Troubador The Colours of the Dance

Released: 11/10/2019

eISBN: 9781838597054

Format: eBook

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The Colours of the Dance

by

Rule 1: When you’re dancing, shoulders back and point your toes.  


Rule 2: Keep your thumbs clear when you’re chopping vegetables. 

Rule 3: Don’t go wandering through the house without permission. 

But who can make any sense of Home Rule? Ten-year old Brede asks herself. Homeless and destitute, she and her Aunt Kate are employed as the only Catholics in the household of the beautiful spendthrift Adelina Thompson and her bullying husband, Alexander. But what is it that Brede sees that forces her to flee with her aunt in terror? 

Taken into the household of William Henderson, a Protestant supporter of Irish Home Rule, Brede is the mute and uncomprehending witness to the unfolding political and personal events, and to a love affair that will culminate in murder. 

‘Set in 19th century Ulster, the way the child narrator views the world during one of the most troubled periods in Irish history is shared with us in an original and enthralling account.’ First Novel Prize

The Colours of the Dance won the 2016 First Novel Prize and was listed in the Fish, Flash 500, Mslexia and Yeovil competitions.

E. J. Pepper's second book, Flight Path, won the 2017 Exeter Novel Prize and is due for publication in 2020.

She is currently working on her third novel.

http://ejpepper.com

The first novel by PJ Pepper won her the award, and rightly so. This interesting historical fiction is set in 1880s in Ulster which was the place where Protestants and Catholics did not have friendly feelings towards one another, and where Catholics were deprived of any recognition. The proposal of Home Rule that would give the Catholics some rights, was very much opposed by the Protestants. Those turbulent times are the background for the events in which two main characters are Kate and her sister's daughter, Brede.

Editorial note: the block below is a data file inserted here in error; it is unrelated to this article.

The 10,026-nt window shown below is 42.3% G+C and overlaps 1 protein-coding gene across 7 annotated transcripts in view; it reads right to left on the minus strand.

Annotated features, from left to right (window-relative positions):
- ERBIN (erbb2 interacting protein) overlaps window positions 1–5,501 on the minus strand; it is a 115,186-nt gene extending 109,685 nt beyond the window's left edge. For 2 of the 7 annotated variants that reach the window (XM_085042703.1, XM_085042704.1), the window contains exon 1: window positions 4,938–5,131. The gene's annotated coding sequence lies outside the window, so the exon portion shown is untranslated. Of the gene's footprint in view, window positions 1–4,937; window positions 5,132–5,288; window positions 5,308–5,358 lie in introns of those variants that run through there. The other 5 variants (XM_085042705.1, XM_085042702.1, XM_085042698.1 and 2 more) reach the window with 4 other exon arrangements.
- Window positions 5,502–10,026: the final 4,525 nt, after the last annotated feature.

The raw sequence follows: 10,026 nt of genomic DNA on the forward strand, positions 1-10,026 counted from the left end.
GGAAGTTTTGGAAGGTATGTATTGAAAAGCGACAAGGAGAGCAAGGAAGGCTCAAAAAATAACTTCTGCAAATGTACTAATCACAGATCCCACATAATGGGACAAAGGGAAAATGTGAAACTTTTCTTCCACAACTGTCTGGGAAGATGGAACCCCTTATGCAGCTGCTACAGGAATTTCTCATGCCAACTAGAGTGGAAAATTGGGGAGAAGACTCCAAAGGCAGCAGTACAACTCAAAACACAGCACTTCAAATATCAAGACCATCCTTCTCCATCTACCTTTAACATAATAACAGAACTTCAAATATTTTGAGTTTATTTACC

Kate O'Hagan and her niece, who are Catholics, are lucky to find employment in a Protestant house after a long time of hunger and homelessness. Brede, a 10-year-old girl, has not been able to speak since a most traumatic experience. She is the narrator, and a most observant one, and her interpretation of events is the core of the story. I think Ms Pepper captured wonderfully the way a child sees the world and what she conclusions she comes to, and created a character I truly came to like. Brede is a girl who has come through moments that children should be spared and has to work hard, and yet she can find little joys around her. Dancing is her joy, she practises the steps, and I think for her dance is what connects her with her past and family, the immaterial heritage she received.

The historical background made me look up some information as although I know a little about the Glorious Revolution and King Billy, of Home Rule I had a rather vague idea.

by Beata B.


The word ‘dance’ appears to be used in several ways within this evocative 19th century historical novel based upon the Irish fight for independence from Britain. Set in Ireland at a time of landed gentry and tenant farmers and when the ‘Prods’ and ‘Carth Licks’ were fighting each other, along with the British, comes a little girl, the gentle Brede – who is about 9 or 10 or maybe even 11 years old, but no one really knows.

Brede is left orphaned when she witnesses first the death of her siblings and then her parents, of fevers and dysentery. Left alone in the world she is taken care of by her Aunt Kate and together they walk through Ireland trying to survive until finally they are taken in and employed in one of the large house by Mister and Missus Henderson as cook.
Although, they are well liked within the house, life is not without it’s problems as they are often frightened of being turned out into the streets, yet again. This is due in part to them being ‘Carth Licks’ and some people’s dislike of ‘the Carth licks’.

Because of Brede’s past experiences, she is unable to speak, she can hear the words in her head and wants to speak, but the words just won’t come out. Not being able to speak or read or write, she is unable to ask for clarification from others around her of what is going on or what a certain words means, and she often misunderstands what is happening, which brings a lightness to the book and a slight sense of humour. As adults we no longer see the world in the same way as a child does and presume, sometimes incorrectly that what we say is fully understood, but it isn’t always, and Brede often finds herself confused about the world around her. The one thing that Brede loves to do is her ‘steps’ or dancing the Irish reels with Kate.

The dance of life within the book is witnessed through the eyes of a young child, which makes more enjoyable and lighter. Yes the historical back ground is there, but Brede takes you on a dance through the story all of her own. However, if you are looking for a book of Irish history, this isn’t it, but is about life.

I picked this book because of the cover, as i so often do when i am browsing books in a store, but i enjoyed the story too.

by Beverley


E. J.  Pepper

E. J. Pepper grew up in Worcestershire and County Donegal.

She studied English language and literature at London University and has a Masters Degree in Creative Writing from Chichester University.

She lives with her husband on the Surrey/Sussex border.


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